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Study: Valuable Alternative Source of Energy Going to Waste

Alternative Energy, Assembly, Industry News

Non-recycled plastics could provide fuel for more than 600,000 autombiles annually, according to CPIA.

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Manufacturing Group February 7, 2013

A new study carried out by the School of Planning of the University of Waterloo on behalf of the Canadian Plastics Industry Association (CPIA) has determined that if all of the non-recycled plastics that are put into Canadian landfills each year were converted to energy, using technologies currently available, the energy would be sufficient to provide fuel for over 600,000 automobiles annually.

"Plastics, being hydrocarbons, have energy values substantially higher than coal and almost as high as natural gas and oil. Capturing this energy value of non-recycled plastics would contribute a significant supply of alternative energy in Canada", says Professor Murray Haight, one of the authors of the study.

The study estimated that if all the non-recycled plastics were converted to fuel oil, using the technology called pyrolysis, it would produce almost 9 million barrels of oil equivalent to a value of $786 million.

Alternatively if all of the non-recycled plastics were separated from other wastes and used as fuel in specially designed power plants, the electricity produced would be sufficient to supply almost 500,000 Canadian households annually while also reducing our dependence on coal.

Similarly, the study also estimated that if 100% of Canada's currently landfilled combustible solid waste instead were diverted to new waste to energy (WTE) power plants, it could provide electricity to power more than 1.5 million homes each year.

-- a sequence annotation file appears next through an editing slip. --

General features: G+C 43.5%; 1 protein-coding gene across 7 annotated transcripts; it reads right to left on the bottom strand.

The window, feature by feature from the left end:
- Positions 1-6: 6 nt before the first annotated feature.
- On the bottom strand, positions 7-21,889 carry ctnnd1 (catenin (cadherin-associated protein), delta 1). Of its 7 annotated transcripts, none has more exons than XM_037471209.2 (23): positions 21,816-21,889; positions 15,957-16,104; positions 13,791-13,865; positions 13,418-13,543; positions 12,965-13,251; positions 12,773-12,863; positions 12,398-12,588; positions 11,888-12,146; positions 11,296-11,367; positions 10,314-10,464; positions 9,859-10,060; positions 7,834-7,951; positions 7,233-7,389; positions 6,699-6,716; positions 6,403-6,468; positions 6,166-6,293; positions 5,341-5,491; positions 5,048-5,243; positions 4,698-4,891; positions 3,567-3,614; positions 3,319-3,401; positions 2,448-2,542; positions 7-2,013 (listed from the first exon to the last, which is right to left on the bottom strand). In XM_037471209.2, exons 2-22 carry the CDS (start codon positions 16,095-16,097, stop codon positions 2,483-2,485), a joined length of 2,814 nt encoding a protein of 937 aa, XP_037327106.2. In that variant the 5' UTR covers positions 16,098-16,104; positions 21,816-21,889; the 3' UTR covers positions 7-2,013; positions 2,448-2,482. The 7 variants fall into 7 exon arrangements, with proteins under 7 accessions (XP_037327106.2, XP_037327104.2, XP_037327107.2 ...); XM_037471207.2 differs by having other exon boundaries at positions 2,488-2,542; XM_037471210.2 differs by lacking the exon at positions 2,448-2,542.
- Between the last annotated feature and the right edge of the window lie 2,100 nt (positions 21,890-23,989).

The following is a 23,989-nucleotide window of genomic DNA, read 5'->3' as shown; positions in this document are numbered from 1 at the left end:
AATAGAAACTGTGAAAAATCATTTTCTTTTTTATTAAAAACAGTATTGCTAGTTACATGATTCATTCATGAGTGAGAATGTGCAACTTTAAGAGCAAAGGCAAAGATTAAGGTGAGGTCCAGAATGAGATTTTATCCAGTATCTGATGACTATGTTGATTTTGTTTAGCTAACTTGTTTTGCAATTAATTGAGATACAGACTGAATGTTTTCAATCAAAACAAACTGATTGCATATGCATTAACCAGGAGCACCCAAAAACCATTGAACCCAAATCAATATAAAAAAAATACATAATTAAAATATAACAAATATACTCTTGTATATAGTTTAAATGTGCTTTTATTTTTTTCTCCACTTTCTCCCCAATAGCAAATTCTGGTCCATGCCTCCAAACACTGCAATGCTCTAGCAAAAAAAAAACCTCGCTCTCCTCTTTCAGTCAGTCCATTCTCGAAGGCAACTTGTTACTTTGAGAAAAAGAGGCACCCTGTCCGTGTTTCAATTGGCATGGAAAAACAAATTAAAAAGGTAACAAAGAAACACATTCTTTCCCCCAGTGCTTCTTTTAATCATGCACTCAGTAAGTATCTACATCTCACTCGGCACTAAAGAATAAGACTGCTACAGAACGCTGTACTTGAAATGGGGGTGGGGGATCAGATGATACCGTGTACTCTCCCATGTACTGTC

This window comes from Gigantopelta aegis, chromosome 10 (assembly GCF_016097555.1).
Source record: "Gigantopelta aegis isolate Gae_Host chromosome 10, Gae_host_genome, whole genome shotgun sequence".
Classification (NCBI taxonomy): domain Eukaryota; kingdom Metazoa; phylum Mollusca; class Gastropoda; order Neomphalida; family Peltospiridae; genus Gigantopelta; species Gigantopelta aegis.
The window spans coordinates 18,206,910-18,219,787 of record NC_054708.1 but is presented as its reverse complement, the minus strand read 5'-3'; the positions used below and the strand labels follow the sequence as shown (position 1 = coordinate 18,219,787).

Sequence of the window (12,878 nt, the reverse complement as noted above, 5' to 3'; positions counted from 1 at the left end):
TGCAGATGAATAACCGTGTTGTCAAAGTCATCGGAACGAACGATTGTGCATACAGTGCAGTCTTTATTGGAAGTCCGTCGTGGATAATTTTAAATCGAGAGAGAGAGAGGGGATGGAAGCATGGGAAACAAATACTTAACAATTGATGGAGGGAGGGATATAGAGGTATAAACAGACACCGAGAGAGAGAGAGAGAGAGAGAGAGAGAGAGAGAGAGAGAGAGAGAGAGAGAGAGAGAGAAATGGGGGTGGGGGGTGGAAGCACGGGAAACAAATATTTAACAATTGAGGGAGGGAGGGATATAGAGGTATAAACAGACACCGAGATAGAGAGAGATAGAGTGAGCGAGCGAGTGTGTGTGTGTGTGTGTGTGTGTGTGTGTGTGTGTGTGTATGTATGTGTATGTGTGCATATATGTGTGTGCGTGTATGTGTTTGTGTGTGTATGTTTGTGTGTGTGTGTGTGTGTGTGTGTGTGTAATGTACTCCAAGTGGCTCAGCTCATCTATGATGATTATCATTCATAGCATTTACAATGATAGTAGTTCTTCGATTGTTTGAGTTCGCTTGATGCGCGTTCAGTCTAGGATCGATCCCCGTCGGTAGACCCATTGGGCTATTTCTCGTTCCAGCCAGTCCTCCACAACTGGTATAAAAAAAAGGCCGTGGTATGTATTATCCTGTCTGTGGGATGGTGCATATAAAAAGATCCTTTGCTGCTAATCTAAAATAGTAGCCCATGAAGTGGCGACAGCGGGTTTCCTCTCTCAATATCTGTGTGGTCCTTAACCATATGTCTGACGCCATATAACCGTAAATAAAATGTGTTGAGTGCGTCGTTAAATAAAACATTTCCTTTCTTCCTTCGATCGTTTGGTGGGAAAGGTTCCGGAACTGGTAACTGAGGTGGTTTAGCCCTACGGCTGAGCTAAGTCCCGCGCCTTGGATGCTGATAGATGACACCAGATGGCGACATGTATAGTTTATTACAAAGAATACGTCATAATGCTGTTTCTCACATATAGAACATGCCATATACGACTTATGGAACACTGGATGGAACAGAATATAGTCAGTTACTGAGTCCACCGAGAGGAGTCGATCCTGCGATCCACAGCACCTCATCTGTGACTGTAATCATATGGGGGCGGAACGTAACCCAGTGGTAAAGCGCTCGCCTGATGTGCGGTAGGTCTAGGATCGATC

Plastics are highly engineered enabling innovation in design, performance and efficiency in all sectors of our economy spanning automotive, medical, building materials, electronics and packaging. "After use, plastics should be recycled to the full extent possible.  For non-recycled plastics, they can be re-purposed to be a valuable energy source. Recovering this energy complements recycling and is a better option to landfilling energy", says Cathy Cirko, VP of the CPIA. Technologies exist to convert non-recycled plastics into crude oil, electricity and into other fuels.

"CPIA is pleased to be driving studies such as this one that clearly demonstrates the need for continued efforts to increase plastics recycling and to recover more of the energy value of non-recycled plastics", says Carol Hochu, President and CEO, CPIA.

The full study "Energy and Economic Values of Non-Recycled Plastics (NRP) Currently Landfilled in Canada" further quantifies, for each province, the potential energy value from recovering non recycled plastics and other combustible solid waste currently being landfilled.

The Canadian Plastics Industry Association is the national voice of Canada's plastics industry, representing the interests of processors, material suppliers, equipment manufacturers and brand owners across the country.

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